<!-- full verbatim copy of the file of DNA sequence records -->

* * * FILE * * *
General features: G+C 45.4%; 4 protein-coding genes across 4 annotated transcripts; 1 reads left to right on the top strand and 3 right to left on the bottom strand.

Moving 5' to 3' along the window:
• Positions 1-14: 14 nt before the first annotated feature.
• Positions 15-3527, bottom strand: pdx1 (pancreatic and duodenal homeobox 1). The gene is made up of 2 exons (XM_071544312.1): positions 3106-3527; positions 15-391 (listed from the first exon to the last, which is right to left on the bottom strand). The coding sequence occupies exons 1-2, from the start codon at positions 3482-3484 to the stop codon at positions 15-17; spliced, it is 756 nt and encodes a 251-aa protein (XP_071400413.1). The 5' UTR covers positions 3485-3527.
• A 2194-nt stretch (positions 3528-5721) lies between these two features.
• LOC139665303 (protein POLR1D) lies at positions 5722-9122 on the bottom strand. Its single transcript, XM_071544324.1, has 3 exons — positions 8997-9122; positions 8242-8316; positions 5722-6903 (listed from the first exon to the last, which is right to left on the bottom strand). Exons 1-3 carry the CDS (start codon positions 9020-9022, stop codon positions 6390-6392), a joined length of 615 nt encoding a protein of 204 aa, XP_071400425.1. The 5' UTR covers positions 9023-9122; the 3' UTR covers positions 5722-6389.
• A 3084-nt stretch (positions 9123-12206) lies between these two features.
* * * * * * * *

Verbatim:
General features: G+C 45.4%; 4 protein-coding genes across 4 annotated transcripts; 1 reads left to right on the top strand and 3 right to left on the bottom strand.

Moving 5' to 3' along the window:
• Positions 1-14: 14 nt before the first annotated feature.
• Positions 15-3527, bottom strand: pdx1 (pancreatic and duodenal homeobox 1). The gene is made up of 2 exons (XM_071544312.1): positions 3106-3527; positions 15-391 (listed from the first exon to the last, which is right to left on the bottom strand). The coding sequence occupies exons 1-2, from the start codon at positions 3482-3484 to the stop codon at positions 15-17; spliced, it is 756 nt and encodes a 251-aa protein (XP_071400413.1). The 5' UTR covers positions 3485-3527.
• A 2194-nt stretch (positions 3528-5721) lies between these two features.
• LOC139665303 (protein POLR1D) lies at positions 5722-9122 on the bottom strand. Its single transcript, XM_071544324.1, has 3 exons — positions 8997-9122; positions 8242-8316; positions 5722-6903 (listed from the first exon to the last, which is right to left on the bottom strand). Exons 1-3 carry the CDS (start codon positions 9020-9022, stop codon positions 6390-6392), a joined length of 615 nt encoding a protein of 204 aa, XP_071400425.1. The 5' UTR covers positions 9023-9122; the 3' UTR covers positions 5722-6389.
• A 3084-nt stretch (positions 9123-12206) lies between these two features.